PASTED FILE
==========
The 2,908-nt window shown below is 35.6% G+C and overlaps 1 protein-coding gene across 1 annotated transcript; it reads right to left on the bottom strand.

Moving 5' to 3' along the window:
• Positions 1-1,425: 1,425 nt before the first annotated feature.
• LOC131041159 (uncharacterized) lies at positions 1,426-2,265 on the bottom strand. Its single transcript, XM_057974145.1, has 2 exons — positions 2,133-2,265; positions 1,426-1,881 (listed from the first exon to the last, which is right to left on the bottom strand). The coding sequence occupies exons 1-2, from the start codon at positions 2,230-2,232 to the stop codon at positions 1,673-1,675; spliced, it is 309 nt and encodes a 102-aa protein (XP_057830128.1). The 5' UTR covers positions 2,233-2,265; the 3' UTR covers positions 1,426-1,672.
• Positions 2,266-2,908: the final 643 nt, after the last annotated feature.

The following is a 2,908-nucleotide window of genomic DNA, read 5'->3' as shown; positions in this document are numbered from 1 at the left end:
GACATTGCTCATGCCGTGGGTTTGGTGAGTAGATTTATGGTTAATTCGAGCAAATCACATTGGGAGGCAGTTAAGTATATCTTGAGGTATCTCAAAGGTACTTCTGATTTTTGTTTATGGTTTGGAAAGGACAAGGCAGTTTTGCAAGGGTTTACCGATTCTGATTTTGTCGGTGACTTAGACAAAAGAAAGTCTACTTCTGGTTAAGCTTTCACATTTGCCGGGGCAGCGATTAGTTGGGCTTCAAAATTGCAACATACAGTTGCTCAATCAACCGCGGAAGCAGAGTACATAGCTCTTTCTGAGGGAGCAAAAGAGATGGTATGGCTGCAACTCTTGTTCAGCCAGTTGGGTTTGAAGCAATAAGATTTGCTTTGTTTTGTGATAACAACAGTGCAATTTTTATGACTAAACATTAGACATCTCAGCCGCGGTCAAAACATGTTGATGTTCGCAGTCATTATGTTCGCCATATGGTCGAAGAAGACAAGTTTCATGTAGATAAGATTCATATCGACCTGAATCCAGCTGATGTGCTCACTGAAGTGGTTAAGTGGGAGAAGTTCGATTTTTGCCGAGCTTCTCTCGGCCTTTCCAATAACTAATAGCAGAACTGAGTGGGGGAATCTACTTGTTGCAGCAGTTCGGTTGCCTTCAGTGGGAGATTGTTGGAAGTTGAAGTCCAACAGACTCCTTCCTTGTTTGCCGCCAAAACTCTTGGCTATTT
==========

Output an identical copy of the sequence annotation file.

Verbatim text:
The 2,908-nt window shown below is 35.6% G+C and overlaps 1 protein-coding gene across 1 annotated transcript; it reads right to left on the bottom strand.

Moving 5' to 3' along the window:
• Positions 1-1,425: 1,425 nt before the first annotated feature.
• LOC131041159 (uncharacterized) lies at positions 1,426-2,265 on the bottom strand. Its single transcript, XM_057974145.1, has 2 exons — positions 2,133-2,265; positions 1,426-1,881 (listed from the first exon to the last, which is right to left on the bottom strand). The coding sequence occupies exons 1-2, from the start codon at positions 2,230-2,232 to the stop codon at positions 1,673-1,675; spliced, it is 309 nt and encodes a 102-aa protein (XP_057830128.1). The 5' UTR covers positions 2,233-2,265; the 3' UTR covers positions 1,426-1,672.
• Positions 2,266-2,908: the final 643 nt, after the last annotated feature.

The following is a 2,908-nucleotide window of genomic DNA, read 5'->3' as shown; positions in this document are numbered from 1 at the left end:
GACATTGCTCATGCCGTGGGTTTGGTGAGTAGATTTATGGTTAATTCGAGCAAATCACATTGGGAGGCAGTTAAGTATATCTTGAGGTATCTCAAAGGTACTTCTGATTTTTGTTTATGGTTTGGAAAGGACAAGGCAGTTTTGCAAGGGTTTACCGATTCTGATTTTGTCGGTGACTTAGACAAAAGAAAGTCTACTTCTGGTTAAGCTTTCACATTTGCCGGGGCAGCGATTAGTTGGGCTTCAAAATTGCAACATACAGTTGCTCAATCAACCGCGGAAGCAGAGTACATAGCTCTTTCTGAGGGAGCAAAAGAGATGGTATGGCTGCAACTCTTGTTCAGCCAGTTGGGTTTGAAGCAATAAGATTTGCTTTGTTTTGTGATAACAACAGTGCAATTTTTATGACTAAACATTAGACATCTCAGCCGCGGTCAAAACATGTTGATGTTCGCAGTCATTATGTTCGCCATATGGTCGAAGAAGACAAGTTTCATGTAGATAAGATTCATATCGACCTGAATCCAGCTGATGTGCTCACTGAAGTGGTTAAGTGGGAGAAGTTCGATTTTTGCCGAGCTTCTCTCGGCCTTTCCAATAACTAATAGCAGAACTGAGTGGGGGAATCTACTTGTTGCAGCAGTTCGGTTGCCTTCAGTGGGAGATTGTTGGAAGTTGAAGTCCAACAGACTCCTTCCTTGTTTGCCGCCAAAACTCTTGGCTATTT